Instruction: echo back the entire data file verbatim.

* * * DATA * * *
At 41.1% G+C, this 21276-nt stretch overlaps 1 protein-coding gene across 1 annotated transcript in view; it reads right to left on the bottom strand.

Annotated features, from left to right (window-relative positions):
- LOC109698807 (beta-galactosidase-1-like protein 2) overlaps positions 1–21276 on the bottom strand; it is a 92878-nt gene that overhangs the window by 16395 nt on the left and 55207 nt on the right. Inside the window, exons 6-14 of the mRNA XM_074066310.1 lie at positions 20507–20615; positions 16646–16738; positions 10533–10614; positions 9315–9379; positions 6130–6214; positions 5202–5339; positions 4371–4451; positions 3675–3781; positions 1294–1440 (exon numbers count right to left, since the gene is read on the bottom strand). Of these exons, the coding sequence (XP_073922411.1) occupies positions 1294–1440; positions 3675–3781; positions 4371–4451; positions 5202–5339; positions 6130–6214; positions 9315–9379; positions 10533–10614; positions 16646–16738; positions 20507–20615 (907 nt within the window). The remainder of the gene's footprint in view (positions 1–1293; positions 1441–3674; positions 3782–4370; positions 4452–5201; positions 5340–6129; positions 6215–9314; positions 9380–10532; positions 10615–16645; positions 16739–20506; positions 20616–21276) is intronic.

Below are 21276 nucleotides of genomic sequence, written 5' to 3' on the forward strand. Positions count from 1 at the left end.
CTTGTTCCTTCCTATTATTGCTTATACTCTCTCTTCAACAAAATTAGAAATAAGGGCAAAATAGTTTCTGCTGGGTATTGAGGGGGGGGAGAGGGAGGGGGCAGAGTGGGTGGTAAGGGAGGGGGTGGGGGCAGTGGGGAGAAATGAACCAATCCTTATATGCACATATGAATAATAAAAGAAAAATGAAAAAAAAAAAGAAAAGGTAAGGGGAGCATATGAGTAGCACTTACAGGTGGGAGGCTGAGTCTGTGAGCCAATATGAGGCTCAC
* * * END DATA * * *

At 41.1% G+C, this 21276-nt stretch overlaps 1 protein-coding gene across 1 annotated transcript in view; it reads right to left on the bottom strand.

Annotated features, from left to right (window-relative positions):
- LOC109698807 (beta-galactosidase-1-like protein 2) overlaps positions 1–21276 on the bottom strand; it is a 92878-nt gene that overhangs the window by 16395 nt on the left and 55207 nt on the right. Inside the window, exons 6-14 of the mRNA XM_074066310.1 lie at positions 20507–20615; positions 16646–16738; positions 10533–10614; positions 9315–9379; positions 6130–6214; positions 5202–5339; positions 4371–4451; positions 3675–3781; positions 1294–1440 (exon numbers count right to left, since the gene is read on the bottom strand). Of these exons, the coding sequence (XP_073922411.1) occupies positions 1294–1440; positions 3675–3781; positions 4371–4451; positions 5202–5339; positions 6130–6214; positions 9315–9379; positions 10533–10614; positions 16646–16738; positions 20507–20615 (907 nt within the window). The remainder of the gene's footprint in view (positions 1–1293; positions 1441–3674; positions 3782–4370; positions 4452–5201; positions 5340–6129; positions 6215–9314; positions 9380–10532; positions 10615–16645; positions 16739–20506; positions 20616–21276) is intronic.

Below are 21276 nucleotides of genomic sequence, written 5' to 3' on the forward strand. Positions count from 1 at the left end.
CTTGTTCCTTCCTATTATTGCTTATACTCTCTCTTCAACAAAATTAGAAATAAGGGCAAAATAGTTTCTGCTGGGTATTGAGGGGGGGGAGAGGGAGGGGGCAGAGTGGGTGGTAAGGGAGGGGGTGGGGGCAGTGGGGAGAAATGAACCAATCCTTATATGCACATATGAATAATAAAAGAAAAATGAAAAAAAAAAAGAAAAGGTAAGGGGAGCATATGAGTAGCACTTACAGGTGGGAGGCTGAGTCTGTGAGCCAATATGAGGCTCAC